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How to be a polite adult in 2017
HOW TO HANDLE POLITICS AT THE DINNER TABLE
Sharing your opinion on foreign policy isn’t as gauche as it used to be. What is gauche is going off on the date your BFF brought to your birthday. “If people you don’t know very well start talking about politics and have a viewpoint opposite to yours, gently change the subject,” says Wendy Mencel, an etiquette consultant at the Canadian School of Protocol and Etiquette in London, Ont. If you know the person and are up for some verbal sparring, by all means pull your best Situation Room. But if the debate veers into argument territory, shut it down.
HOW TO DISCREETLY CHECK YOUR PHONE
Proper etiquette is to leave your phone in your purse and excuse yourself and go to the bathroom if you need to check it. But we’re not monsters — we’re okay with you putting it on the table, but flip it over so the notifications don’t distract you. Also, don’t interrupt your convo to check the number of likes you have on your #ootd Insta shot.
HOW TO BAIL LIKE A CHAMP
We all know someone who calls off hangouts at the last minute. (We’ve done it ourselves— we love our couch as much as you do.) Only bail if you have a good reason, and give as much notice as possible—the day before at the latest. If you cancel on someone who bought you tix to Frank Ocean or that Basquiat exhibition, it’s on you to pay them back.
HOW TO AVOID THE AWKWARD “WHO’S PICKING UP THE CHEQUE?” MOMENT
Instead of fake fumbling in your Prada tote for your wallet while your date grabs the bill, follow this golden rule from William Hanson, a U.K.-based etiquette expert. The person who did the inviting should pay — regardless of gender. Split the tab only if the night hasn’t gone well; that way you won’t feel like you owe them anything.
HOW TO DEAL WHEN YOU COME ACROSS A COLLEAGUE ON TINDER
This is dicey. Swipe left and they may feel snubbed; swipe right and you may match with them. Our experts advise being upfront if you’re tight enough: If the subject comes up naturally, explain that you swiped left because you’d prefer to keep your work life and social life separate. If you are interested, proceed with caution: There are no hard-and-fast etiquette rules on pulling a Pam and Jim, but if the person’s your superior (or vice versa), that’s a hard no.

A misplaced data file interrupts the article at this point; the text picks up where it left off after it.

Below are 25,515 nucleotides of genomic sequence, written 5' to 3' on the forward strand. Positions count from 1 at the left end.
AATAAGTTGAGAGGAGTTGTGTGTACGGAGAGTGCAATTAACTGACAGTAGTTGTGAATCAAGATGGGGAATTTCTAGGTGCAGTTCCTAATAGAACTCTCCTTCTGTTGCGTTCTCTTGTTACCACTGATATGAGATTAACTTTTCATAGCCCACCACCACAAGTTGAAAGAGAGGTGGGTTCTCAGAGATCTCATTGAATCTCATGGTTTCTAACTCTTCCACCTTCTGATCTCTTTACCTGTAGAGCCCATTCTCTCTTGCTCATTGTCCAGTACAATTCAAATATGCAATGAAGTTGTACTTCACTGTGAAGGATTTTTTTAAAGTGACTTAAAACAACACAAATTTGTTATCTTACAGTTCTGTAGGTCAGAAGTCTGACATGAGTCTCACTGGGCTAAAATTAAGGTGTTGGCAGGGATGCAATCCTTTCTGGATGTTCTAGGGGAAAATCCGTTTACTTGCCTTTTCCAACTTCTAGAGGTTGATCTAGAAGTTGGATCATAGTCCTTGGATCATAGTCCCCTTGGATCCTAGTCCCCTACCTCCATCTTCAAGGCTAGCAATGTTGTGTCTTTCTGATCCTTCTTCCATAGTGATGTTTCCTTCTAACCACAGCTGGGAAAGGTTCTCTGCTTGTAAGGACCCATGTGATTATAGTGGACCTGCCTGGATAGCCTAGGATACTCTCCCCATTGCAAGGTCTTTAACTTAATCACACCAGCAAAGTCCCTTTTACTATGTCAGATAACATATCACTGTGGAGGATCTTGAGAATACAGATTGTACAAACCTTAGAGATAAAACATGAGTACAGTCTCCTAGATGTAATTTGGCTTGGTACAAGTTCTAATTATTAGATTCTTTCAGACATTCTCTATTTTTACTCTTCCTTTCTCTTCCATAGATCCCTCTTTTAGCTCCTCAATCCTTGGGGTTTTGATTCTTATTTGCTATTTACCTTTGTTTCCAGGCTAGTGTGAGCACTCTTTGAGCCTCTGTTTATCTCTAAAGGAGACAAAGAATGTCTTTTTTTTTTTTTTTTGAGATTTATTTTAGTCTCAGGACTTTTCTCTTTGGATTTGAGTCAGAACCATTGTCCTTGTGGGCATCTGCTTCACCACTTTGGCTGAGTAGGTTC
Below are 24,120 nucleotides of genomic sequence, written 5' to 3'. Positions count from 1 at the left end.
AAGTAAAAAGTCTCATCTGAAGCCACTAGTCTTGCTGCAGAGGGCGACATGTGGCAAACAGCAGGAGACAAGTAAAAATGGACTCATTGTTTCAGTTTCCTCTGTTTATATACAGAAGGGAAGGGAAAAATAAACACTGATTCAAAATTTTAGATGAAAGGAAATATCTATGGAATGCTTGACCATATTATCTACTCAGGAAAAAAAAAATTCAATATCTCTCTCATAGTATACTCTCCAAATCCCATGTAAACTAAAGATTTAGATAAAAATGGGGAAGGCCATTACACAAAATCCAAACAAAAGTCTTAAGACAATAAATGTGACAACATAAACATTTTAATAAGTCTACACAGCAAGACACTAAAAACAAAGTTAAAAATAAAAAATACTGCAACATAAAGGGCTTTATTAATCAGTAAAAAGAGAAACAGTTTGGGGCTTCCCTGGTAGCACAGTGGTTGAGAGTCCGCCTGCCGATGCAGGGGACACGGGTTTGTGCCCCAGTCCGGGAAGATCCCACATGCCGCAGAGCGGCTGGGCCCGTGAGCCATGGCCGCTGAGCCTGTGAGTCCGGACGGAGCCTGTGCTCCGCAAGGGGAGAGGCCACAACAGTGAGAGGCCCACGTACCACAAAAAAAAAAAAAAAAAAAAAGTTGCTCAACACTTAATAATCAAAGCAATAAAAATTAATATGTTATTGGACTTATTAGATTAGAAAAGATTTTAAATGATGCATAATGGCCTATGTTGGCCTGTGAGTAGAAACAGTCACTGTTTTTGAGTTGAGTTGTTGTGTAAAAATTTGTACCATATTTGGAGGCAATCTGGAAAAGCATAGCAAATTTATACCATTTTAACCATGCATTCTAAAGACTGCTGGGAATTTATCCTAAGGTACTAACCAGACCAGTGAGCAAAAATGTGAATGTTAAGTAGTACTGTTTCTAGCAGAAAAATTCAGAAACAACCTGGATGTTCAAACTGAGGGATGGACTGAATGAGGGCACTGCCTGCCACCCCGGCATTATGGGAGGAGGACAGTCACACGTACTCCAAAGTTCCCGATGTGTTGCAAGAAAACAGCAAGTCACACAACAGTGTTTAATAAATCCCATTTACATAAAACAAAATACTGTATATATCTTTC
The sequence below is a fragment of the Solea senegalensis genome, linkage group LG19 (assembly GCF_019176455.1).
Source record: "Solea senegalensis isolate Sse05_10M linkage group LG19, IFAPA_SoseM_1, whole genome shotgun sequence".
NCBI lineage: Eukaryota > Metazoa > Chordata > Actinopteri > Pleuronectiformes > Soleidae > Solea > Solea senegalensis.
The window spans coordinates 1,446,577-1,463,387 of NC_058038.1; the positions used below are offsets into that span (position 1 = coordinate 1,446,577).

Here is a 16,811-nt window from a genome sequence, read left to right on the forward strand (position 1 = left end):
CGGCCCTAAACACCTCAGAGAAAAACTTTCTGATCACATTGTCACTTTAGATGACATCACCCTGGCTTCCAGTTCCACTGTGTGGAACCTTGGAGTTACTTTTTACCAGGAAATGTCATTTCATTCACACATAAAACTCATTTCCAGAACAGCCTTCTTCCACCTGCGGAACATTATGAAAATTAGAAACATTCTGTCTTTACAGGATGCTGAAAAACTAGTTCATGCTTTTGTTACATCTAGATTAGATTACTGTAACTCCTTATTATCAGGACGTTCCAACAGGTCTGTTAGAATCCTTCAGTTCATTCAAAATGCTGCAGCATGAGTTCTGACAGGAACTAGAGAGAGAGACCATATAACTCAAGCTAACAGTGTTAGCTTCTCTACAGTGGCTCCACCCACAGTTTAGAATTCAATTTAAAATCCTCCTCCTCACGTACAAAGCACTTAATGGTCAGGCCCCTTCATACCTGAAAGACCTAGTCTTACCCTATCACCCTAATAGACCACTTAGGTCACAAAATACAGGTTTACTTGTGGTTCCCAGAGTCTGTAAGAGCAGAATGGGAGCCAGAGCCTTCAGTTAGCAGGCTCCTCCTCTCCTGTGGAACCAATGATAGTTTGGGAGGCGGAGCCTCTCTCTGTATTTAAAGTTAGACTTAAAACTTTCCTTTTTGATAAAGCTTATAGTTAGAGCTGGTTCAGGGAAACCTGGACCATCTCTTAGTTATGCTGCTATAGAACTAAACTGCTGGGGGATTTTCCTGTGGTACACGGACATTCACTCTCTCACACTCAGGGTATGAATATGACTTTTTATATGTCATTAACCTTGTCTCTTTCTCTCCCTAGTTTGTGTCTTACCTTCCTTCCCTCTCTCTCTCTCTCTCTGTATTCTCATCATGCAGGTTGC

HOW TO DEAL WITH A MANSPREADER
Resist the temptation to lecture him on male entitlement — it may be satisfying, but it’s so not polite. A simple “I know that it’s really cramped here, but I need a little space for my legs” will do.
HOW TO SEND A PROPER THANK YOU
Here’s the Emily Post Institute’s take: If your friend gives you a bottle of Moët at your birthday party, an in- person thanks is fine. (Also, can we be friends with your friends?) Email is best for low-key thank yous. (“That Big Little Lies marathon party was the best ever!”) Finally, written thank yous should be sent after celebratory events (weddings, baby showers, etc.) or for the notes and gifts you received when you were sick or in mourning. These should be handwritten and mailed within a year.
HOW TO SEND A PROPER WORK EMAIL
You need a subject line, a salutation and a sign-off (“Sincerely” or “Best regards” are the most profesh), and keep it brief. Skip the “read” receipt — it comes off as patronizing. And always avoid emojis, which scream unprofessional — not to mention they don’t always show up in Outlook.
HOW TO GHOST PROPERLY
Even if your date felt like you were the audience at a (terrible) one-man show, you should reach out within a day to say thanks but no thanks. “Ignoring the person is really poor etiquette,” says Mencel. Simply send a text wishing them well (unless they were rude or made you feel uncomfortable; then feel free to go dark). If you’re ignored, send one (yes, just one) touch-base text. If you don’t hear back, restrain yourself from calling them out — their silence is not personal. “A lot of people don’t know how to let others down nicely,” says Mencel. “They don’t like confrontation.” Finally, if your night went really well (like, “Good morning” well) and you want to hang out more, just ask. If not, a simple “It was wonderful; thank you” in person or via text will suffice.
HOW MUCH TO TIP IF YOU HATE YOUR HAIRCUT, MASSAGE OR DINNER
If you asked for an Alexa Chung lob and got “the Rachel” instead, you don’t have to tip the standard 15 percent — or anything at all. “Explain what went wrong and how it could be improved,” says Mencel. “If the stylist doesn’t agree, speak to the owner of the salon or ask for a discount.” Bad service when you’re dining out doesn’t merit a tip. Bad food, however, is not your server’s fault. If your steak is overcooked but your server is nice, let them know that you didn’t like the meal but still give 20 percent, which is the standard tip for dining.
HOW TO MAKE IT SEEM LIKE YOU REMEMBER SOMEONE EVEN IF YOU ARE BLANKING HARD
The key is to act fast: Confidently reintroduce yourself with a friendly “Nice to see you again,” and shake hands if it feels right. Most times, they will reply with their name. If that fails, fess up with a genuine “I’m terrible with names” or “I know I know you, but I’ve forgotten your name.”